Table 1: Advantages and disadvantages of rock backfill systems (Wang et al. 2013)
Scheme Applicable areas Advantages Disadvantages I gobs small in size, (a)easy for operation; (a)high labor intensity; with good stabilities (b)few devices input (b)low efficiency
II filling workface (a)high capacity; (a)expensive devices; nearby hanging wall (b)flexible operation; (b)complex structure (c)high gob utilization
III Mines with truck (a)high capacity; (a)critical tire wear; Transportation (b)wide application range ; (b)gas pollution
One of the cases that rock backfill is selected as a feasible and economic way and applied to treat excavated gobs underground is White Bull mine in China. Locomotive traction and tramcar haulage were used for waste rock transportation (Wang et al. 2013).
Figure 1: An example of rock backfill used for underground goaf refilling in China, one of
the goafs that intersects with level drift is shown above (Wang et al. 2013).
Rock backfill method is an economical back filling method which is feasible and applicable in some but not all cases in underground mining. This method decreases waste material on the surface and expands usable land on the ground, decreases environmental pollution by transferring waste rocks to deeper levels out of rain contact, increases stability of mined area and decreases land subsidence and rock bursts due to stress pattern changes.
Hydraulic backfill Method Hydraulic backfill is one of the refilling technologies that use water as the transportation medium
to convey the hydraulic backfill materials, such as waste tailings, water hydrophilic slag, mountain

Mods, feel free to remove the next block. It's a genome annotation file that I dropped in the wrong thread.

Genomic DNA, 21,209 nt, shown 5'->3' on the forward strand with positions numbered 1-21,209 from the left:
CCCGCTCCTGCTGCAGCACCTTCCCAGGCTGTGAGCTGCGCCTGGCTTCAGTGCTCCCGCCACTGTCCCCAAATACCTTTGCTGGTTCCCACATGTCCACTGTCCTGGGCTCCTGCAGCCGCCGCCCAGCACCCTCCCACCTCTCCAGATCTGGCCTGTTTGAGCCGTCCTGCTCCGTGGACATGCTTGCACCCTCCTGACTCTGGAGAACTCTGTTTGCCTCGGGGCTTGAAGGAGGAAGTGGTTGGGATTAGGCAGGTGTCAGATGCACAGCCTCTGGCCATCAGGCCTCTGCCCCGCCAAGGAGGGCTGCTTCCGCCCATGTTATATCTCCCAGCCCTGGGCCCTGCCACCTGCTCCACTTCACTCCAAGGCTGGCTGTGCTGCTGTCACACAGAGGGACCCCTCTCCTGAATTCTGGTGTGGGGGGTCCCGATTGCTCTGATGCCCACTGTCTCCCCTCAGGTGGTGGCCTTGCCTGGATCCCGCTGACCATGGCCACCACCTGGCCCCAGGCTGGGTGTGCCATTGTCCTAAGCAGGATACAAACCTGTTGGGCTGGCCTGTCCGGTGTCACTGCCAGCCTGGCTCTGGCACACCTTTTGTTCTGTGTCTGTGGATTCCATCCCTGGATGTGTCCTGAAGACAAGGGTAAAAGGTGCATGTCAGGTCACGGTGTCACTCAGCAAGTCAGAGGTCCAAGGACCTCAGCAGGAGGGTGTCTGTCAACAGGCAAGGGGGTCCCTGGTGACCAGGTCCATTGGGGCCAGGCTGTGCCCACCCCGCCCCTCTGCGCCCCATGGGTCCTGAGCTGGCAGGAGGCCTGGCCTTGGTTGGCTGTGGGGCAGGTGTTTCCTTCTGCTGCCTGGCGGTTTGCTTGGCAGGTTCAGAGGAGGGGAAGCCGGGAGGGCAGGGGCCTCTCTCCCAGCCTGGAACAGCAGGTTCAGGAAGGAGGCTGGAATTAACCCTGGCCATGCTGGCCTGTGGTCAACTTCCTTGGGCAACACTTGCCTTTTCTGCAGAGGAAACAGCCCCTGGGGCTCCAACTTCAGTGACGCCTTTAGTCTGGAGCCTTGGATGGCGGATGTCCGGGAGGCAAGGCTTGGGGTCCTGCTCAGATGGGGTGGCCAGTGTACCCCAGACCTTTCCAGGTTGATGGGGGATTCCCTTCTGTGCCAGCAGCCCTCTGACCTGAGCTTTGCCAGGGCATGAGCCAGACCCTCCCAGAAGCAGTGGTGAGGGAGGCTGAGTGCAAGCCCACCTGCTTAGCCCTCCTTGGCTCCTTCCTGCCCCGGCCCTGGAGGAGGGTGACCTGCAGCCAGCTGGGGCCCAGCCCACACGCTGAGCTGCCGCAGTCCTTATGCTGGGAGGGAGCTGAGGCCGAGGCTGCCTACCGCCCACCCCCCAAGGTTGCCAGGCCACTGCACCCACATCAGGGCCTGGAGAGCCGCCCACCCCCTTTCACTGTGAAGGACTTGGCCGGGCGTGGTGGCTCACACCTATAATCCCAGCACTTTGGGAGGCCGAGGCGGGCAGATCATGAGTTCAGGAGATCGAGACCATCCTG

Vol. 20 , Bund. 13 5185 sand, river sand, and crushing sand to fill underground mined voids like stopes (Yao et al. 2012). An example of hydraulic backfill is shown in Figure 2. The access drives to mine are blocked with bulkheads and a drainage system is inserted into the bulkhead so water from backfill drains out of the stope. Hydraulic backfill material is poured inside the stope from fill hole in the crown of stope. While the height of hydraulic backfill material is increased, free water is accumulated on top of the backfill. All water should be drained through bulkheads or as a seepage water or as decanted water (Potvin et al, 2005). Hydraulic backfill has following properties, maximum particle size is less than 1m and very fine particles are removed generally to create permeability in the backfill material. Therefore particles with a size less than or equal to10 m should be less than 10 percent and in most cases much lower than that in total (Potvin et al, 2005). Slurries for hydraulic backfill have densities between 40-50% (Solid parts volume). Permeability of hydraulic fill material should be between 10-5 to 10-6 m/s. Excess water in backfill material is drained by gravity, and assisted by drainage out of the backfill. Porosity of emplaced hydraulic backfill is 50%, but porosity of 30% has been reported. Hydraulic backfill can be placed cemented or non-cemented, which the later one is one of the cheapest methods in mine when small size waste particles are available (Potvin et al, 2005). Strict rules should be applied in design of backfill and barricades, and controlling of backfill material properties. Increasingly cemented paste backfill is being replaced for hydraulic backfill where strength is required from backfill or waste material contain higher amount of very fine particles (Potvin et al, 2005). Figure 3, shows grain size distribution of 20 hydraulic backfill materials from Australian mines along with cemented hydraulic backfill, and paste backfill materials grain size distribution. It can be seen that hydraulic backfill material fall in narrow band along with cemented hydraulic backfill material. Effect of cement on the grain size distribution is limited. In the paste backfills generally fine fraction is larger than hydraulic backfills or cemented hydraulic backfills, but their colloidal fraction (finer than 2 micrometer) is negligible.